THERE’S a tale about Bruce Grobbelaar, perhaps apocryphal, which has become almost legendary over the past 30 years.
It goes something like this – as Liverpool lined up in the tunnel ahead of a crunch league clash sometime in the 1980s, they noticed they were a man light.
A quick head count revealed the missing man to be the Zimbabwean goalkeeper, and a search conducted.
He was to be found in the dressing room, hammering a football against the wall in an attempt to turn off the lights.
Had Joe Fagan not intervened, bellowing at Grobbelaar to “get out before I throw you out”, he would probably still have been there today.
Such tales betray the superstitious streak behind the man who would go on to be the club’s most decorated goalkeeper of all time. One of the game’s true characters, Grobbelaar is eighth on the list of Liverpool appearance makers.
Goalkeepers are big news at Anfield right now – so is bad luck. The superstitious type would wonder whether Reds boss Kenny Dalglish has been smashing mirrors of late.
Following recent red cards to both Pepe Reina and his understudy Alexander Doni, it is likely to be Australian Brad Jones who dons the gloves for Dalglish’s side in Saturday’s FA Cup semi-final with Everton at Wembley. It will be his fourth appearance for the Reds.
Welcome to Merseyside.
Grobbelaar has watched recent events unfold with bemusement, but his own Anfield story provides Jones with a reference point. An underdog’s chance is still a chance, after all.
“I wouldn’t think he (Jones) would be apprehensive, not at all,” said Grobbelaar. “If you can’t be excited about the chance to play at Wembley in an FA Cup semi-final against Everton, then you shouldn’t be in the game. It is a chance to put himself in the manager’s thoughts. I had something similar when I first arrived at Liverpool. I would play for the reserves and would alternate with Steve Ogrizovic.
“All I did was give the manager a decision to make as to who would be understudy to Ray Clemence. I managed to get myself in there, and when Ray left I got my big chance.”
He seized it. After making his Reds debut in August 1981, Grobbelaar would go on to make a total of 628 appearances, winning 19 major honours in his 13 years on Merseyside.
Now living in Canada, where he hopes to complete his ‘A’ coaching badges (for the second time) later this year, he retains a fondness for the city which, he says, “shaped my life like no other”.
And as he prepares to watch Saturday’s contest unfold from afar, his thoughts inevitably turn to his own derby memories.
Grobbelaar made his reserve team debut for Liverpool at Goodison Park, and on three occasions – in 1984, 1986 and 1989 – played against Everton in major finals at Wembley.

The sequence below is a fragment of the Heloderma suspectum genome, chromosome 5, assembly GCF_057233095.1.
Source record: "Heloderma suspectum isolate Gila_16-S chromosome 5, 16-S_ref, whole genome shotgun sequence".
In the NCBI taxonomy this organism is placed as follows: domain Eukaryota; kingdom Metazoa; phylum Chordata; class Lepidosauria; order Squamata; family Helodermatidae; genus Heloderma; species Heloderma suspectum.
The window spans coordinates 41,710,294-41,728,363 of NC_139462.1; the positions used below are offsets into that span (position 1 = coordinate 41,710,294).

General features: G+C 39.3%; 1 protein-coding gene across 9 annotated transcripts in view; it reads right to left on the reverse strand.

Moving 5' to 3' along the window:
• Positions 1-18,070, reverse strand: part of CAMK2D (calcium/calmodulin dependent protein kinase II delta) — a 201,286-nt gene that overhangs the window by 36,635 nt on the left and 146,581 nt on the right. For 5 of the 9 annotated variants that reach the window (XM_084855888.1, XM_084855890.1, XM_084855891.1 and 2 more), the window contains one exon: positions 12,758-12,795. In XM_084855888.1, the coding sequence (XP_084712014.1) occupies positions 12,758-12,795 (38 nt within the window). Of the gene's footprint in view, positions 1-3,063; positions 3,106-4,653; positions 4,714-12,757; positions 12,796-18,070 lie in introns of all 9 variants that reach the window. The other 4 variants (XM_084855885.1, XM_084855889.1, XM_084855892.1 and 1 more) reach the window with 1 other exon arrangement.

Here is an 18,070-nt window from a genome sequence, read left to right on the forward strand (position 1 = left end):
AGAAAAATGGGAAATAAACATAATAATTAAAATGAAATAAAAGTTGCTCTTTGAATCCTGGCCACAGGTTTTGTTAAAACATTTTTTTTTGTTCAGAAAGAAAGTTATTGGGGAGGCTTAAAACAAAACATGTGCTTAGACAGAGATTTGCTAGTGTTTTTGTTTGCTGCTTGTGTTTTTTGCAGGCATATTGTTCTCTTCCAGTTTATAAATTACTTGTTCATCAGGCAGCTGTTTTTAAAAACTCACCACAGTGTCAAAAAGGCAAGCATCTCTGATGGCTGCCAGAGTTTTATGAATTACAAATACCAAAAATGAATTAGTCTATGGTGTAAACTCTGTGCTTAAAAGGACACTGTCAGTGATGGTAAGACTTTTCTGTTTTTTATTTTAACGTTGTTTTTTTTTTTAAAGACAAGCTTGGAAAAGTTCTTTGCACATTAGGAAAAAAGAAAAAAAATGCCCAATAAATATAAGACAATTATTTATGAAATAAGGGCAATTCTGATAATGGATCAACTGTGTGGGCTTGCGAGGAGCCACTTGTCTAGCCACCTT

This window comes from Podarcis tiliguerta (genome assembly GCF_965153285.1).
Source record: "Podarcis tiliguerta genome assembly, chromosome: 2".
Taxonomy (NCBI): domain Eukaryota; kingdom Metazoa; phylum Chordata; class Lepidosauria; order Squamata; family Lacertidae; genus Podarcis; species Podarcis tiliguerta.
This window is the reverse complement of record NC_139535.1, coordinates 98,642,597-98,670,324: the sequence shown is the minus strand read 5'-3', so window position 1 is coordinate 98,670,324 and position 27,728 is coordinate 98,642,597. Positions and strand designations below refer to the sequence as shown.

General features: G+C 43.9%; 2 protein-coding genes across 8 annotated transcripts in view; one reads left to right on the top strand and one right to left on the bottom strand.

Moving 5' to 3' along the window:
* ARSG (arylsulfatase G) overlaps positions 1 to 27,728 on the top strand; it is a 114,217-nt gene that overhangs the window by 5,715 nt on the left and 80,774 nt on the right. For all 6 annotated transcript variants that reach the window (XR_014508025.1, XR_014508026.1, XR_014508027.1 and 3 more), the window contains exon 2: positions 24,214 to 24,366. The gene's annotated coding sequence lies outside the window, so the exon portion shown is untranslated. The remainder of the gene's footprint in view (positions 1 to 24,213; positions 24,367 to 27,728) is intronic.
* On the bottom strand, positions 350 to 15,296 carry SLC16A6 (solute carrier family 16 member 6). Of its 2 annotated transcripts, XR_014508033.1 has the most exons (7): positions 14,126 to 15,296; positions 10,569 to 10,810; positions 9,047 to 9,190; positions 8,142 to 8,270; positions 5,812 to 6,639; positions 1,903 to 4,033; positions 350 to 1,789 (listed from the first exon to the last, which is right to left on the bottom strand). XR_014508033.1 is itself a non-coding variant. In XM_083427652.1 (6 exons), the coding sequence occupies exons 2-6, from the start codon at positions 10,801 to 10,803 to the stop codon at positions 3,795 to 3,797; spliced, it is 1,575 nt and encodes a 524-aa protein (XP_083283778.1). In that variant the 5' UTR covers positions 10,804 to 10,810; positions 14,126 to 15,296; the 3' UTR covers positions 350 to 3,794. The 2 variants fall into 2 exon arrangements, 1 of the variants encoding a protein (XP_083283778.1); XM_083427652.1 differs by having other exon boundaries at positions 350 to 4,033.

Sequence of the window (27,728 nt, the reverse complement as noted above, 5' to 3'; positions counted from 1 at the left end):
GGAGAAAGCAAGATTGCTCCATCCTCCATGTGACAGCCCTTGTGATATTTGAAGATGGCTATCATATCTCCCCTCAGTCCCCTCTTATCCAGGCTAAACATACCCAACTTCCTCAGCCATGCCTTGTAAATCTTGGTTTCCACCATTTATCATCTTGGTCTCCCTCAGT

“The rivalry in those days was great because the two teams were riding high, both at home and abroad,” he remembers.
“The stories from those days, well, you could write two novels on them and still not cover it all! It really was a great period of rivalry. It was intense – it would even extend to the golf course in the close-season!
“We were always competing. In those days you would walk into a pub and you’d see Neville Southall or Kevin Ratcliffe or Peter Reid. The players would all socialise with one another, and after one sip of our drink the banter would start flying. This season’s semi-final reminds me of the 1984 (Milk Cup) final, if I’m honest. Back then, Liverpool were the team to be shot at, Everton were hungry, and it is the same this season.
“They would dearly love to stick one on Liverpool, and in many ways it is make or break for both sides. Whoever loses this game has complete and utter deflation.”
Grobbelaar remembers watching “red and blue walking down Wembley Way together” at that 1984 final, and again two years later.
He admits that friendly rivalry has been eroded in the time since, but says the Merseyside derby retains a unique standing within the game’s history.
“Derbies between Liverpool and Everton are world renowned,” he says. “The rivalry is fierce.
“In my day, I was aware that families would be split. I’m sure it is the same today. Households will be arguing for a week and a half before the game, and probably twice as long afterwards!
“It has changed, but for me it is still unique. The rivalry remains as fierce, but still fans sit together on opposite sides. That is great to see.
“It reminds me in many ways of the rivalries which exist in rugby union. That is a tough sport, where teams go at each other hammer and tong, then go to the pub afterwards, have a drink and a good old laugh about it.
“To me, as someone who has such a great affection for Liverpool, that is something to be extremely proud of. There is nowhere else in the world where that can happen, and it makes the city what it is.
“It is magic for the city to have another occasion like this to enjoy. It has been a long time coming.”